Community outpatient services provide health care for individuals with non-acute health conditions [1, 2]. These services are often provided by allied health professionals either working alone or within multi-disciplinary teams, and deliver care either in the home or centre environment. Community outpatient services are increasingly important in the transition from hospital to home or in helping people to manage their healthcare needs within the community [3]. They also help to reduce pressure on hospital services. The demand on community outpatient services is high, and is growing with the shift in focus from bed-based, hospital treatment to self-management or care supported in the community [4, 5].

Improving patient flow through health systems in an effort to maximise capacity and efficiency has received attention [6], but the emphasis of this work has been largely on acute care settings [7, 8]. In emergency departments, for example, there has been an increasing focus on seeing patients as quickly as possible with policy makers instituting incentives for hospitals to meet wait time targets [9, 10]. However, there has been increasing recognition that healthcare involves complex systems [3], where patient flow in one part of the health service is affected by patient flow in another [11, 12]. Efforts to improve patient flow therefore need to include all parts of the system, including community outpatient services.

As community outpatient services are, by nature, not acute or urgent, wait lists are a common strategy used to manage demand in these settings and can result in long delays for care [13,14,15]. A wide range of initiatives have been used to improve patient flow and reduce waiting times in outpatient health care settings [11], such as lean approaches, triage and prioritisation, Specific and Timely Assessments for Triage, Advanced Access and rationing [12, 16,17,18]. Apart from the effect on patient flow through the health network, resources invested in reducing delay in provision of community outpatient services are based on an assumption that waiting has a negative impact on patients. Delayed provision of healthcare may lead to poor patient outcomes such as reduced quality of care, pain, stress and anxiety, and erosion in confidence in the health system [11]. It can be assumed that the health outcomes of some patients with acute medical conditions requiring urgent treatment will suffer without timely access to care, but it is not clear whether this assumption also applies to patients awaiting less urgent care from community outpatient services. Some conditions, such as non-specific low back disorders, may resolve within a few weeks without intervention [19]. For chronic conditions, such as arthritis, it is possible that there is no significant worsening of symptoms, function or psychosocial status if patients wait compared to if they are seen promptly.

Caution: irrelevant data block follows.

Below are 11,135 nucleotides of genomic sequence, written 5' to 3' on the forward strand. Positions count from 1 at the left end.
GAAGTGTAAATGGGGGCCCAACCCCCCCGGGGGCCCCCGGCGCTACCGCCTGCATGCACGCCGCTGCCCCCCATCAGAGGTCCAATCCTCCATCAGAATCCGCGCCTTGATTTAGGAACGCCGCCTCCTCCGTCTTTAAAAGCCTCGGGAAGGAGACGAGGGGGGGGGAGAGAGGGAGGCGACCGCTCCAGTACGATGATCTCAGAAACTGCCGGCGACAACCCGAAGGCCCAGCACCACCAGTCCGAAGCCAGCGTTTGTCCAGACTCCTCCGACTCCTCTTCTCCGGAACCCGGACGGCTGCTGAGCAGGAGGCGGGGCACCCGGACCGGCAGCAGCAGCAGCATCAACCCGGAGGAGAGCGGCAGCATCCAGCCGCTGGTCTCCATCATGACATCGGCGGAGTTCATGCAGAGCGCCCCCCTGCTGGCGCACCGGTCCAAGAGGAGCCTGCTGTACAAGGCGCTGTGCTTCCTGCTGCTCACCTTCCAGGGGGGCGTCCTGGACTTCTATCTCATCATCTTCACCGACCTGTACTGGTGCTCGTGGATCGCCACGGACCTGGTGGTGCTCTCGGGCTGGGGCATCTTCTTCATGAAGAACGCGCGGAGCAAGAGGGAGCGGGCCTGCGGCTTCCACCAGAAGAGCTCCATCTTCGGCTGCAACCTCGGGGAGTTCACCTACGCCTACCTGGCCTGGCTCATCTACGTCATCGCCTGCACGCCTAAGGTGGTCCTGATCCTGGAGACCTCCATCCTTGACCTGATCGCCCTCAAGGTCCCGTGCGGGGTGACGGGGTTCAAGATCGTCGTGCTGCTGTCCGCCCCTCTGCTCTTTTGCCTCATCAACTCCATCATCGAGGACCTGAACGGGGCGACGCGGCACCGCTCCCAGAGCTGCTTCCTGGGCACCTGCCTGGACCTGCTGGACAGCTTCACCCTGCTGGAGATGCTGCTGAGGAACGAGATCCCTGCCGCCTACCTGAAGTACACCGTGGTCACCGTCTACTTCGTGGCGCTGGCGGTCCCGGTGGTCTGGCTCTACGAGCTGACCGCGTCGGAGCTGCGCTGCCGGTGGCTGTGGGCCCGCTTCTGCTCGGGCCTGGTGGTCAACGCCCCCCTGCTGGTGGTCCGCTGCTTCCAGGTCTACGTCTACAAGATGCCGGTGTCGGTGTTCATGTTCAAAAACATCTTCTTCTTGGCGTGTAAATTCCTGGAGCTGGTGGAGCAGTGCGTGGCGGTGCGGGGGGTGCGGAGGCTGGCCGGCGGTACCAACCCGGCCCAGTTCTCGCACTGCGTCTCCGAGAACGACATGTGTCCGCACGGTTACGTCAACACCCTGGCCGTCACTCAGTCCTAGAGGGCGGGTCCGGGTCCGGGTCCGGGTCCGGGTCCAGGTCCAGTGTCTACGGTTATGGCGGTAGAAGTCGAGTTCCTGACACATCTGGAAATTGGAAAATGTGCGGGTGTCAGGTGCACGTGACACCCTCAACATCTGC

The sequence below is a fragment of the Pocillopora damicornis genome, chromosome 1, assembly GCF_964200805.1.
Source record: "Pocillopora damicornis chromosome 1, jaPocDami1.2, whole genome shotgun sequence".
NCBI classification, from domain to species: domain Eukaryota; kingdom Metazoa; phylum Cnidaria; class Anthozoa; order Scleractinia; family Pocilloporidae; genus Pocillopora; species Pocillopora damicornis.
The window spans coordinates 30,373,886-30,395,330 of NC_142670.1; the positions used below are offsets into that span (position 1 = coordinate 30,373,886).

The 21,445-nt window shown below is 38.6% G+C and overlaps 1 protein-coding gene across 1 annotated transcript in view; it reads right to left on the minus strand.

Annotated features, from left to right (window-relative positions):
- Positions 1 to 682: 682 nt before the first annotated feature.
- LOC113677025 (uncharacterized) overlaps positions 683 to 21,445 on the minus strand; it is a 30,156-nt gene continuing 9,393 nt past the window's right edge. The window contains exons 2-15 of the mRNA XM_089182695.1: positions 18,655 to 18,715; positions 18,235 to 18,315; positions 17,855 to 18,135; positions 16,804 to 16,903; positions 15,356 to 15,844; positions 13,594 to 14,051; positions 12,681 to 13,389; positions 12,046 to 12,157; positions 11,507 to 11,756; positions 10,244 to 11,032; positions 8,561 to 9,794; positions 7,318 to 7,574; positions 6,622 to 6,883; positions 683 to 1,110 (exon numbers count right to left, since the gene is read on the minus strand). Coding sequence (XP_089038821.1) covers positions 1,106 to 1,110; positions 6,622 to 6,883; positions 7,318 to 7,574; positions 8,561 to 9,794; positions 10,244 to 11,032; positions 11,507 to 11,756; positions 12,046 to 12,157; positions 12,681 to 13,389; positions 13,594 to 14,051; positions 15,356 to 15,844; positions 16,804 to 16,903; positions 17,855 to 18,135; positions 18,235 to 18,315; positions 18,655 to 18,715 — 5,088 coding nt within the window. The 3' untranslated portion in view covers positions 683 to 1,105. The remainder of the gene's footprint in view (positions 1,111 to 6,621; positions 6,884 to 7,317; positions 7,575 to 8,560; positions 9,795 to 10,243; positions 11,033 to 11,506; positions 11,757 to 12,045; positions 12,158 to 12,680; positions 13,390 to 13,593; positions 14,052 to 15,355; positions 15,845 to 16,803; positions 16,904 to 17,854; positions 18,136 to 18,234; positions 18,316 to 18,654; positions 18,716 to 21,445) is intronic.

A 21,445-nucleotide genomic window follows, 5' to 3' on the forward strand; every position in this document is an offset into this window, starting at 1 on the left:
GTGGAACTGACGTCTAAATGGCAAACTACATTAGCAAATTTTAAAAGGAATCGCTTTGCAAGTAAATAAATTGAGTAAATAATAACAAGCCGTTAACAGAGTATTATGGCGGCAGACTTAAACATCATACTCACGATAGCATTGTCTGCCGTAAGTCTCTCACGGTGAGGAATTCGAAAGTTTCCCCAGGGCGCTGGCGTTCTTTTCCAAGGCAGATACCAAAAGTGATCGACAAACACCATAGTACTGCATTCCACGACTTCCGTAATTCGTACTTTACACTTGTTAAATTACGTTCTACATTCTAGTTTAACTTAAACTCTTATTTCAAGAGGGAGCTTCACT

Given the efforts and resources required to manage and improve patient flow in health services it is important to know if waiting makes a difference to patients, and whether such differences are clinically significant. This review therefore aimed to investigate whether a delay in access to an ambulatory or community service is associated with poorer patient outcomes. That is, does waiting really matter?


Protocol and registration

This review was registered prospectively with PROSPERO (registration number- CRD42016047003) to answer the following question: Does delay in access to community outpatient services change patient outcomes?

This systematic review was reported according to the Preferred Reporting Items for Systematic Reviews and Meta-Analyses (PRISMA) guidelines [20].

Search strategy